|Scott Barnes, Grant Thornton|
Grant Thornton has yet to release its 2008 financial results but Barnes confirmed the firm would generate more than £400 million ($778 million) in revenue. Doubling this to £800 million would help Grant Thornton close the gap on its larger rivals but the firm would still earn well below Ernst & Young, the smallest of the UK’s Big Four, which last year recorded £1.2 billion in fee income.
Barnes said the projected growth will come from developing international business, especially in India and China, and using the extra resources created through the firm’s merger with Robson Rhodes.
“[Growth will come from] developing, alongside our international partners, a truly international business that’s able to deal with the needs of all ranges of clients and getting benefit from the additional capacity we have created through the [Robson Rhodes] merger,” he said.
Grant Thornton merged with Robson Rhodes in July 2007, creating a £375 million entity and overtaking BDO Stoy Hayward as the UK’s fifth-largest professional services group in terms of revenue.
Barnes said the firm’s strategy for growing the business will remain focused on the upper mid-market using a sector led approach. “My watch-words are ‘clarity’ and ‘simplicity’, and often less is more in terms of making sure we do a few things well,” he said.
“We have got to be very clear about the markets we are playing in. That includes our core market, the upper mid-market, and then being clear about the niche markets we want to exploit – financial services, the Alternative Investment Market, recovery and reorganisation, forensic and going after audits in the FTSE 250 and 350.”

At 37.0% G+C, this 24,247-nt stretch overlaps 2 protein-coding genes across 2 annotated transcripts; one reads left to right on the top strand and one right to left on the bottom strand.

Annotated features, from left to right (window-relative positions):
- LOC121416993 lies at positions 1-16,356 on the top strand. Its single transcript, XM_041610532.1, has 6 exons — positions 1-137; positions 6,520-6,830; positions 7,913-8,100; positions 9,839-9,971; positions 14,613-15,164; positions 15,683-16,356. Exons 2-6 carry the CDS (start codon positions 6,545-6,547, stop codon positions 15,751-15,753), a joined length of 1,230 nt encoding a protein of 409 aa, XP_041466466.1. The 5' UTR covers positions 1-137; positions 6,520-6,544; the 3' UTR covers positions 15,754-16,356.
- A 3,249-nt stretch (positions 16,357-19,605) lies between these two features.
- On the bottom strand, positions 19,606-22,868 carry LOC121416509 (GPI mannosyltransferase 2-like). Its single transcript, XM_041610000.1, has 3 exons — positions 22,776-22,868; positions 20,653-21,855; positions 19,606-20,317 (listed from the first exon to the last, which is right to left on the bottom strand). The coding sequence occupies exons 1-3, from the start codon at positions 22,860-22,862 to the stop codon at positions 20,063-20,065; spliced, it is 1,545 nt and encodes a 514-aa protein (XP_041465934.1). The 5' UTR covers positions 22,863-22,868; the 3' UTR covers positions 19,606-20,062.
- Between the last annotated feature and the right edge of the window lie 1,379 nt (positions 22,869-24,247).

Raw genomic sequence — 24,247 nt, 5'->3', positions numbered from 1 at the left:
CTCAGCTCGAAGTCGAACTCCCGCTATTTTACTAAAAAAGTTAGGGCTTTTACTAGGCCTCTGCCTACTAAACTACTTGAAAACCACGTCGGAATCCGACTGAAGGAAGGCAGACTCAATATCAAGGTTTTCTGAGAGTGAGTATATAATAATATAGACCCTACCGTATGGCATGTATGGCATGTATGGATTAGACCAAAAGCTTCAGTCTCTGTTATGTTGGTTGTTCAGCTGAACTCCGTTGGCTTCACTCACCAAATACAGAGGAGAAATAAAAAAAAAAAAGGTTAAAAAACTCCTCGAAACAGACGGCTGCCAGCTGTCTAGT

Barnes stressed that Grant Thornton’s market approach won’t be “indiscriminate” but focused on trying to achieve leadership in certain sectors. “It seems to me not credible for firms to say, ‘we are going to attack the FTSE 100’. Our approach is to go after a particular sector in the FTSE 100 or FTSE 250 and persuade companies that we are the best in that sector,” he said.
The strength of the firm’s international network will become increasingly important in extending Grant Thornton’s domestic business, according to Barnes. “We live in a borderless business environment so wherever a local firm is based, whether it is the US, UK, France or Germany, they have to have an eye on what is happening globally. You can’t service your domestic clients and certainly can’t service international clients unless you have a very strong cohesive international network,” he said.
Despite the existing concerns about the health of the UK economy, Barnes said the firm’s current goal to post £500 million by 2010 was “absolutely achievable”. “I think the next 12 months are going to be difficult. I think if we invest in the right areas and we make sure that we are properly investing in those areas that flourish during a downturn then we can do it,” he said.
Nicholas MoodyNew BDO Stoy Hayward chief executive Simon Michaels is featured in ‘BDO leader promises fresh approach’.